Microsoft has fixed 23 vulnerabilities in its software products, including several considered critical, the company said on Tuesday in its monthly security patch report.
The security holes, included in seven bulletins, affect Office, Windows, .Net Framework and Silverlight, and in the worst-case scenarios could give attackers control of affected systems, including the ability to run malicious code remotely on them.
The first critical bulletin covers a vulnerability in Microsoft Office that could allow attackers to execute remote code on compromised systems. For that to happen, users would have to open an infected rich-text format (RTF) file. If successful, the exploit would give attackers the same usage rights as the current user.
The issue is labeled critical for all supported editions of Microsoft Word 2007. It is rated "important" - the second highest severity level in Microsoft's four-level scale - for all supported editions of Word 2003, Office 2008 for Mac and Office for Mac 2011, as well as all supported versions of Office Compatibility Pack. The security hole was privately reported to Microsoft.
The second critical bulletin involves 10 vulnerabilities in Office, Windows, .NET Framework, and Silverlight, seven of which were privately reported to the company. The most dangerous vulnerability would let attackers run code remotely on an affected user's machine if the user opens an infected document or is tricked into visiting a malware-laden webpage with embedded TrueType font files.
win32k.sys is in several products
The problem is rated critical for all supported editions of Windows, .Net Framework 4 (except when installed on Windows editions for Itanium chips); and Silverlight 4 and 5. It's considered important for Office 2003, Office 2007 and Office 2010.
Commenting on this bulletin in a separate blog post, Jonathan Ness, from the Microsoft Security Response Center Engineering team, said that since fixing a vulnerability five months ago that was being exploited by the Duqu malware through malicious Office documents, Microsoft found that the problematic Microsoft code, win32k.sys, was in other products as well.
Fixing the vulnerabilty, an insufficient bounds check within the font parsing subsystem of win32k.sys, in the newly-discovered places led Microsoft to include several products in this bulletin and consolidate a variety of other fixes in it, according to Ness.
The third critical bulletin covers two privately-reported vulnerabilities in .Net Framework that could open the door for attackers to execute code remotely on the infected machine with the same level of rights as the affected user. For the exploit to be successful, users would need to visit an infected webpage using a browser that can run XAML Browser Applications (XBAPs).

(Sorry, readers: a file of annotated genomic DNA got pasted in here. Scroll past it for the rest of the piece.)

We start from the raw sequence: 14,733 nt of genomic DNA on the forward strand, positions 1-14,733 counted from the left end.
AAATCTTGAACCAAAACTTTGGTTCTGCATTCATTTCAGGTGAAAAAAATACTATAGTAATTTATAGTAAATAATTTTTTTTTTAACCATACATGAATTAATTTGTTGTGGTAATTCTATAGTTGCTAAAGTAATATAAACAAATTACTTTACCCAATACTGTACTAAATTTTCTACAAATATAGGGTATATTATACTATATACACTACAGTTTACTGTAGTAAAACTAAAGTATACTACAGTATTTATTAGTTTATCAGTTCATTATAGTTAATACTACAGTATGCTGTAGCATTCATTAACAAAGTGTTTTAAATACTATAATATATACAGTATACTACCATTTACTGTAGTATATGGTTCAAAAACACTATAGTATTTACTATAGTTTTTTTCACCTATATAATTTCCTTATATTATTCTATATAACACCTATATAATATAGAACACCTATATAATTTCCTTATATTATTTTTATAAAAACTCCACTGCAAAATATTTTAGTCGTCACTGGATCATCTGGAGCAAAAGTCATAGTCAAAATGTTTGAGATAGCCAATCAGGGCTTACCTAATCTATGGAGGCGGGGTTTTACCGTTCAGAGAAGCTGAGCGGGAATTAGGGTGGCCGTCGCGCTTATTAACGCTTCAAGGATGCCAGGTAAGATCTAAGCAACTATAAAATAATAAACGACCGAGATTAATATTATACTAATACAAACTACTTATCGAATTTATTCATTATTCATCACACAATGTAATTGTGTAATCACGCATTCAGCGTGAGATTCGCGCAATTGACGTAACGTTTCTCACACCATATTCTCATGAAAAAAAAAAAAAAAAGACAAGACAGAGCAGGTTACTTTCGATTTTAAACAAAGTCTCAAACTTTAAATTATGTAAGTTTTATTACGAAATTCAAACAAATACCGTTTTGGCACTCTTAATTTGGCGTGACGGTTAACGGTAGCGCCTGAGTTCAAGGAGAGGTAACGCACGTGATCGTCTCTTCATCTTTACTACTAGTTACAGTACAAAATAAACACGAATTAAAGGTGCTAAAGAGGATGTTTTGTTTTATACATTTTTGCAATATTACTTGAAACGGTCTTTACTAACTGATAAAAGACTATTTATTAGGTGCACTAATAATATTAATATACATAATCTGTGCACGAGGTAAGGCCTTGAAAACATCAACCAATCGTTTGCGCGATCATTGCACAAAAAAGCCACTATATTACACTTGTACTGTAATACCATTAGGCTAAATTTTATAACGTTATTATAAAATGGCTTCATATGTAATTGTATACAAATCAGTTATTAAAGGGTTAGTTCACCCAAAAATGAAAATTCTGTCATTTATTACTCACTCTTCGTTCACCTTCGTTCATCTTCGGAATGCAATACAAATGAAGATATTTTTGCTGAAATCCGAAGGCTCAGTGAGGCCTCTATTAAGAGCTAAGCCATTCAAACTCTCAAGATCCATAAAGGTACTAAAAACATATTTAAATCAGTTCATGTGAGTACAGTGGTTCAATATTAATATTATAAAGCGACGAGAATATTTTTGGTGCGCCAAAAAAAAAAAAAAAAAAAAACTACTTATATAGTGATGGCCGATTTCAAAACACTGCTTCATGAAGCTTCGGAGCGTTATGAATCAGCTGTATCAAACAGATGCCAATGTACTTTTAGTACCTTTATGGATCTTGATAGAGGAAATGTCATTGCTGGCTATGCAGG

This security update is considered critical for all supported editions of the Microsoft .NET Framework on all supported editions of Microsoft Windows.
The four bulletins labeled important include one that covers six Office vulnerabilities that could allow remote code execution if users open an infected Office file. This fix is considered important for all supported editions of Excel 2003, Excel 2007, Office 2007, Excel 2010, Office 2010, Office 2008 for Mac, and Office for Mac 2011, as well as for supported versions of Excel Viewer and Office Compatibility Pack.
TCP/IP and Windows Partition Manager
Another important bulletin addresses one vulnerability in Visio Viewer 2010 that could give attackers the ability to execute malicious code remotely if users open an infected Visio file.
The third bulletin tagged as important deals with two security holes in Windows, including one affecting the TCP/IP component that could allow an attacker that logs on to a system to upgrade his user access privileges by running a specially crafted application. This hole is considered important for all supported editions of Windows Vista, Windows Server 2008, Windows 7, and Windows Server 2008 R2.
The final bulletin also involves Windows, specifically its Windows Partition Manager and a vulnerability that could let an attacker who gains access to a system to run a malicious application to elevate his user access privileges. The attacker needs to have valid credentials to access the system, and must log on manually on the affected machine. This issue is considered important for all supported editions of Windows Vista, Windows Server 2008, Windows 7, and Windows Server 2008 R2.
Users who have their machines set up to receive Microsoft's software patches automatically don't need to do anything. The fixes will be installed on their computers automatically. The updates can also be manually downloaded at the Microsoft Update and Windows Update sites.